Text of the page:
Step Aside Peter Pan: Japan's PM Abe Is Super Mario During Olympics Closing Ceremony

There is an odd infatuation among Japan's ruling elite with fantasy characters: last June, BOJ governor Haruhiko Kuroda, who is running the greatest monetary experiment in history, essentially compared himself to Peter Pan in a formal speech at the BOJ-IMES conference, saying no matter what, one has to believe one can fly just like Peter Pan:

The issues I have raised so far are all complex, and there are no quick, definitive solutions for them. Nevertheless, I strongly believe that, at this one-and-a-half day conference, we will address the issues we currently face and find our way forward through lively discussions. I trust that many of you are familiar with the story of Peter Pan, in which it says, "the moment you doubt whether you can fly, you cease forever to be able to do it." Yes, what we need is a positive attitude and conviction. Indeed, each time central banks have been confronted with a wide range of problems, they have overcome the problems by conceiving new solutions.

Overnight, Japan's other distinguished ruler, premier Shinzo Abe did it again, when he took time away from his busy schedule of instructing the BOJ to monetize any ETF it can find, while buying now more than a third of all Japanese government bonds, and appeared in a brief but showstopping gig at the Olympics closing ceremony as the Nintendo game character Super Mario, in what AP said "offered a tantalizing glimpse at Tokyo's plans for the 2020 games."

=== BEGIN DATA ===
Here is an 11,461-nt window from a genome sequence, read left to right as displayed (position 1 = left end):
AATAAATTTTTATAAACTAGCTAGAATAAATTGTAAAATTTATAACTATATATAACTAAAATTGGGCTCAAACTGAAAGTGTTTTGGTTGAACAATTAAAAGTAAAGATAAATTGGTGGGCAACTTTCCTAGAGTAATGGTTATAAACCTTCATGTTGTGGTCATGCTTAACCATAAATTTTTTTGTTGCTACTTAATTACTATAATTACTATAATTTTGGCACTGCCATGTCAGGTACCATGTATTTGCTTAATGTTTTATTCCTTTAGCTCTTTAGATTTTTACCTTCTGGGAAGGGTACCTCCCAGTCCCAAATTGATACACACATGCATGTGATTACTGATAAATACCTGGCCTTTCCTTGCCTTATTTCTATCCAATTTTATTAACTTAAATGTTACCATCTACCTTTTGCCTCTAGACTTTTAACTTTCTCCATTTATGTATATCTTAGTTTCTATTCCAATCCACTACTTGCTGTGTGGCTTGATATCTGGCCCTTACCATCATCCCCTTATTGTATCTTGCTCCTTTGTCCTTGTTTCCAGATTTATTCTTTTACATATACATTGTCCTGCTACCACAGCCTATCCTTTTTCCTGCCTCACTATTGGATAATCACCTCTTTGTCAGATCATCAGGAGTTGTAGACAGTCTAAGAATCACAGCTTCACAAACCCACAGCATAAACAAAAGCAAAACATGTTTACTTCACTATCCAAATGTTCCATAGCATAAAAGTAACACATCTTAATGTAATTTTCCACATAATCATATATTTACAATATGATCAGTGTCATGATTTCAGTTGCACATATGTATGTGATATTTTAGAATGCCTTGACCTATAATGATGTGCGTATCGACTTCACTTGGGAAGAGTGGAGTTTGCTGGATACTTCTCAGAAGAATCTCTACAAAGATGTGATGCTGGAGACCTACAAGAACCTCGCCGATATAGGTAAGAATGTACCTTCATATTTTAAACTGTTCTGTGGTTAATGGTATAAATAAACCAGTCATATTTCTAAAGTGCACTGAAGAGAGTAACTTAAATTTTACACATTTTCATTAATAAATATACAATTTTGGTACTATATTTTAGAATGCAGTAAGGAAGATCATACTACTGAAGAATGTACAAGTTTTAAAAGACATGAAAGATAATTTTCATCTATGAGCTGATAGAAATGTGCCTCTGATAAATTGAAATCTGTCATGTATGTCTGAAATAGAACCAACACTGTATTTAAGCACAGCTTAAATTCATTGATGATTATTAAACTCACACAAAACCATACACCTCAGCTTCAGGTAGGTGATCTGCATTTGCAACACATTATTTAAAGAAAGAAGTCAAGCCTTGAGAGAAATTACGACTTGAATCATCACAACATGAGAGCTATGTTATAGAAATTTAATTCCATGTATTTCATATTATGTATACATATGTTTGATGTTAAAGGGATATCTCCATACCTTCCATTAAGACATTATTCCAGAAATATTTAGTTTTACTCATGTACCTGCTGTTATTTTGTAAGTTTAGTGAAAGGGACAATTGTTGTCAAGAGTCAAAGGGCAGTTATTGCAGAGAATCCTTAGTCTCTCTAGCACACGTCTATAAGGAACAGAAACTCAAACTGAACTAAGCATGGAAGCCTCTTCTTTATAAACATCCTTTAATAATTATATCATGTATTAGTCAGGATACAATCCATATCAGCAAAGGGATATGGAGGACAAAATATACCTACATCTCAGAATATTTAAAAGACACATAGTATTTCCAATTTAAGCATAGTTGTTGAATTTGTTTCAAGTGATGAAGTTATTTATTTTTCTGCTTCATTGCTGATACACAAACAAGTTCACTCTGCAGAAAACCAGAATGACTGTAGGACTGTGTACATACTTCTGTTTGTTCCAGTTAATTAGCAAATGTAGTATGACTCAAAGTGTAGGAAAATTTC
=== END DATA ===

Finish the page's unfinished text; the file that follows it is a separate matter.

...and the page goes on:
The organizers for the Tokyo Olympics crammed the works into a brief two-minute film montage before Abe's appearance: athletes participating in more than a dozen sports, as iconic Japanese images like Tokyo Tower, cherry blossoms, a bullet train, Tokyo Bay Bridge and the famous "scramble" intersection in Shibuya whiz by. Anime and video game characters including Pac Man and Hello Kitty were featured, along with the blue Doraemon cat, who pulls from his pocket of magic gadgets a green warp pipe to whisk Abe, transformed briefly into Super Mario, from his limousine in Tokyo straight to Rio.

Abe emerges atop the "pipe" in a big red Super Mario cap and costume, holding a glowing red ball kicked to him by famed manga soccer star Captain Tsubasa.

How did Japan's prime minister become an Italian character with a fetish for eating magic mushrooms? The Tokyo 2020 organizers said in a statement that the Super Mario idea came up during a brainstorming session.

Staff at Nintendo would say only that the government asked to borrow the character for the show. At least on Twitter, Abe pretty much upstaged other highlights of the Olympics finale. Alternatively, perhaps Abe was merely giving Kuroda a hint to be more like his ECB peer, Super Mario Draghi, best known for his unprecedented ability to soak up debt securities over the past two years.